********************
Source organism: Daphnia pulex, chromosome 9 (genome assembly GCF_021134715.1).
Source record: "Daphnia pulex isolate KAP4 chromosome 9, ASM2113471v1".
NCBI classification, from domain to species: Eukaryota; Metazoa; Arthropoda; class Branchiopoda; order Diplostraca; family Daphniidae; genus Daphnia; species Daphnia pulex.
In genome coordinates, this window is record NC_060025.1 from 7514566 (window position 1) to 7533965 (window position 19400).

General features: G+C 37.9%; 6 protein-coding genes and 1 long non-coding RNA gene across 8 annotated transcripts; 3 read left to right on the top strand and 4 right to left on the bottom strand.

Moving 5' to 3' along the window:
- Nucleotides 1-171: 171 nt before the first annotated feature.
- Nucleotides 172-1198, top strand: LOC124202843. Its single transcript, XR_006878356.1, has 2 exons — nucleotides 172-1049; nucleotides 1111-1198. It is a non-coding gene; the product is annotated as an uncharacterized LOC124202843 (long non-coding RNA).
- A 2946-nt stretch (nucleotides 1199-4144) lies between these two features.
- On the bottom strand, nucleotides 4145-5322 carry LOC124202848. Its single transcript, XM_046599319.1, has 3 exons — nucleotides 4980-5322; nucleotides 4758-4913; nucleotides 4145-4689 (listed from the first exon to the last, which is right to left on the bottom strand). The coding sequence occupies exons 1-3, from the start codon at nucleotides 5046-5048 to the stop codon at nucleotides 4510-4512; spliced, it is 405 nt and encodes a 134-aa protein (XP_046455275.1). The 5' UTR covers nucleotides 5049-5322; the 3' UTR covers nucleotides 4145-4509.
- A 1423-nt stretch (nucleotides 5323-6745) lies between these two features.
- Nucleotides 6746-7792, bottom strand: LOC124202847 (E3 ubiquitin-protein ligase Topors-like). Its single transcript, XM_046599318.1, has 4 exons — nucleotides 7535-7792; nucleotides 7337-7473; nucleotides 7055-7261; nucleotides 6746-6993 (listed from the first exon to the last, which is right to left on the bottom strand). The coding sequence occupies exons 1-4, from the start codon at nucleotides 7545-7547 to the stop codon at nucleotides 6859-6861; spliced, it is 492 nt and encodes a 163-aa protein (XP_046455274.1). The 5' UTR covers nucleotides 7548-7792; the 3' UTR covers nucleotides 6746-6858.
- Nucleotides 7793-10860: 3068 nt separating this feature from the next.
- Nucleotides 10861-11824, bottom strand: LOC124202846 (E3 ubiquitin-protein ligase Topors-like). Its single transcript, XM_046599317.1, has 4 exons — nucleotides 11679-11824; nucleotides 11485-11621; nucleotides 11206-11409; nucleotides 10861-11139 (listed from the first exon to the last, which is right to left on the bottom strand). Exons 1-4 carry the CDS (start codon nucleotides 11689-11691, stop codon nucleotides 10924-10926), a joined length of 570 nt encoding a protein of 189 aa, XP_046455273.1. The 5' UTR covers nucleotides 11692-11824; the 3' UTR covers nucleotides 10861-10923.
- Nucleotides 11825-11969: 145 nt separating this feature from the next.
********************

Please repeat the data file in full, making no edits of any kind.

Source organism: Daphnia pulex, chromosome 9 (genome assembly GCF_021134715.1).
Source record: "Daphnia pulex isolate KAP4 chromosome 9, ASM2113471v1".
NCBI classification, from domain to species: Eukaryota; Metazoa; Arthropoda; class Branchiopoda; order Diplostraca; family Daphniidae; genus Daphnia; species Daphnia pulex.
In genome coordinates, this window is record NC_060025.1 from 7514566 (window position 1) to 7533965 (window position 19400).

General features: G+C 37.9%; 6 protein-coding genes and 1 long non-coding RNA gene across 8 annotated transcripts; 3 read left to right on the top strand and 4 right to left on the bottom strand.

Moving 5' to 3' along the window:
- Nucleotides 1-171: 171 nt before the first annotated feature.
- Nucleotides 172-1198, top strand: LOC124202843. Its single transcript, XR_006878356.1, has 2 exons — nucleotides 172-1049; nucleotides 1111-1198. It is a non-coding gene; the product is annotated as an uncharacterized LOC124202843 (long non-coding RNA).
- A 2946-nt stretch (nucleotides 1199-4144) lies between these two features.
- On the bottom strand, nucleotides 4145-5322 carry LOC124202848. Its single transcript, XM_046599319.1, has 3 exons — nucleotides 4980-5322; nucleotides 4758-4913; nucleotides 4145-4689 (listed from the first exon to the last, which is right to left on the bottom strand). The coding sequence occupies exons 1-3, from the start codon at nucleotides 5046-5048 to the stop codon at nucleotides 4510-4512; spliced, it is 405 nt and encodes a 134-aa protein (XP_046455275.1). The 5' UTR covers nucleotides 5049-5322; the 3' UTR covers nucleotides 4145-4509.
- A 1423-nt stretch (nucleotides 5323-6745) lies between these two features.
- Nucleotides 6746-7792, bottom strand: LOC124202847 (E3 ubiquitin-protein ligase Topors-like). Its single transcript, XM_046599318.1, has 4 exons — nucleotides 7535-7792; nucleotides 7337-7473; nucleotides 7055-7261; nucleotides 6746-6993 (listed from the first exon to the last, which is right to left on the bottom strand). The coding sequence occupies exons 1-4, from the start codon at nucleotides 7545-7547 to the stop codon at nucleotides 6859-6861; spliced, it is 492 nt and encodes a 163-aa protein (XP_046455274.1). The 5' UTR covers nucleotides 7548-7792; the 3' UTR covers nucleotides 6746-6858.
- Nucleotides 7793-10860: 3068 nt separating this feature from the next.
- Nucleotides 10861-11824, bottom strand: LOC124202846 (E3 ubiquitin-protein ligase Topors-like). Its single transcript, XM_046599317.1, has 4 exons — nucleotides 11679-11824; nucleotides 11485-11621; nucleotides 11206-11409; nucleotides 10861-11139 (listed from the first exon to the last, which is right to left on the bottom strand). Exons 1-4 carry the CDS (start codon nucleotides 11689-11691, stop codon nucleotides 10924-10926), a joined length of 570 nt encoding a protein of 189 aa, XP_046455273.1. The 5' UTR covers nucleotides 11692-11824; the 3' UTR covers nucleotides 10861-10923.
- Nucleotides 11825-11969: 145 nt separating this feature from the next.